All sponsors have legal obligations. Under the MMPA, the IND will have more authority to take action against both sponsors and foreign nationals who do not fulfill their legal obligations (e.g., foreign nationals submitting false or inaccurate information or companies submitting incomplete work permit applications).
For residence permit applicants, once introduced, the new policy may affect existing residence permit holders. Depending on the date of when the first residence permit application is submitted, the MMPA may require amending certain categories of residence permits already granted.
ACTION ITEMS FOR EMPLOYERS
On and after June 1, 2013, companies and assignees should be prepared for implementation of these new acts to take some time and to train the IND/border staff on such aspects as new residence permit biometrics technology, which may affect the issuance of residence cards. Please be advised that this act is also being evaluated for implementing possible, additional requirements.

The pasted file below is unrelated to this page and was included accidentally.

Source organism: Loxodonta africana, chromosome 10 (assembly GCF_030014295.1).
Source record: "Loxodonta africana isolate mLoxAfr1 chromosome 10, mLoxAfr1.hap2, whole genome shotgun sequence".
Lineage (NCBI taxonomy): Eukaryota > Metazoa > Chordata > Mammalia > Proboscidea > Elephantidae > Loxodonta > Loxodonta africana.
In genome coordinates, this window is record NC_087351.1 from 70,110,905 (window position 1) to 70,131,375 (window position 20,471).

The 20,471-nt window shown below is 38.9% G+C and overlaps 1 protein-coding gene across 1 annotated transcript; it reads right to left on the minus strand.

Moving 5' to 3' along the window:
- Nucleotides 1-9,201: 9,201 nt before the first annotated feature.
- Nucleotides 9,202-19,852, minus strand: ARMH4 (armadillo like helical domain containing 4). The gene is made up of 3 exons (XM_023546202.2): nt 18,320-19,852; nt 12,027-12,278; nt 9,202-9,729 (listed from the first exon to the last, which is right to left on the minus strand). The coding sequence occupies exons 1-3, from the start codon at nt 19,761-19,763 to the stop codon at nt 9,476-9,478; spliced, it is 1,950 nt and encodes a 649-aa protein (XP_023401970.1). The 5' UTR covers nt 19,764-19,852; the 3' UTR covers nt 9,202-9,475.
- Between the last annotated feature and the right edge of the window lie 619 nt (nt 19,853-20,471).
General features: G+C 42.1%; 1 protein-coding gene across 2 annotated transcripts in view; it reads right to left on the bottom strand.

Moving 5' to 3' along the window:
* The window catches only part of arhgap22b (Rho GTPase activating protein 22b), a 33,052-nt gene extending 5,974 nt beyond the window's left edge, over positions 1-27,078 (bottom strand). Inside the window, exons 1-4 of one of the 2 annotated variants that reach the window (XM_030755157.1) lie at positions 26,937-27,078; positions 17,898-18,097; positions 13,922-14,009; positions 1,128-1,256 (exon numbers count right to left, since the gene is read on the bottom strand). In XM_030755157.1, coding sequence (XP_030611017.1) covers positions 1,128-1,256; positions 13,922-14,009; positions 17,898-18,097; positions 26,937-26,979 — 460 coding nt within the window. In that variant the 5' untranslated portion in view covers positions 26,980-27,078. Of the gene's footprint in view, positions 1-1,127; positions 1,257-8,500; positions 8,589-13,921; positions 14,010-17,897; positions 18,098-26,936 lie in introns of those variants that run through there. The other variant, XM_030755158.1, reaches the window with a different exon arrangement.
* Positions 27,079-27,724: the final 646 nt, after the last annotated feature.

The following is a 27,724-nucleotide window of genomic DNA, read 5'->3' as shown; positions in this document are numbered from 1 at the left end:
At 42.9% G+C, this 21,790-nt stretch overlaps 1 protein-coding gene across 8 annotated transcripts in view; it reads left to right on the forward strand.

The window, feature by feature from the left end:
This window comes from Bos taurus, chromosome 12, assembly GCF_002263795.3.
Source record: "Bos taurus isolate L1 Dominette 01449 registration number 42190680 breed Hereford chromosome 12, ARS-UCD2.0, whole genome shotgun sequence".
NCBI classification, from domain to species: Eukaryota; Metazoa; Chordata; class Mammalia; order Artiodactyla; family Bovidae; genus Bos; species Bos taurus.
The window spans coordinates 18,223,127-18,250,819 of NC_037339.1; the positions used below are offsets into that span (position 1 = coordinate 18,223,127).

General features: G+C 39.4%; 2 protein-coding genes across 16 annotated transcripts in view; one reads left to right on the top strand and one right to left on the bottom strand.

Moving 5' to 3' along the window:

The IND will implement and enforce the MMPA. The act offers the IND instruments for effective supervision and visible enforcement with respect to migrants and sponsors.
One, noticeably direct impact this new regulation would have is on the Skilled Knowledge Migrant Worker program ("kennismigranten"), a popular work permit category used by Dutch companies to sponsor highly-skilled IT or specialized knowledge workers outside the ICT or traditional work permit program.
As indicated above, Dutch companies wishing to sponsor this profile of employee must be registered as a qualified sponsor with the IND. For those companies intending to send this type of worker to the Netherlands and who are not already registered, it is highly recommended to work with your Dutch immigration supplier to register with the IND prior to the June 1st deadline to avoid potential, additional authorization requirements.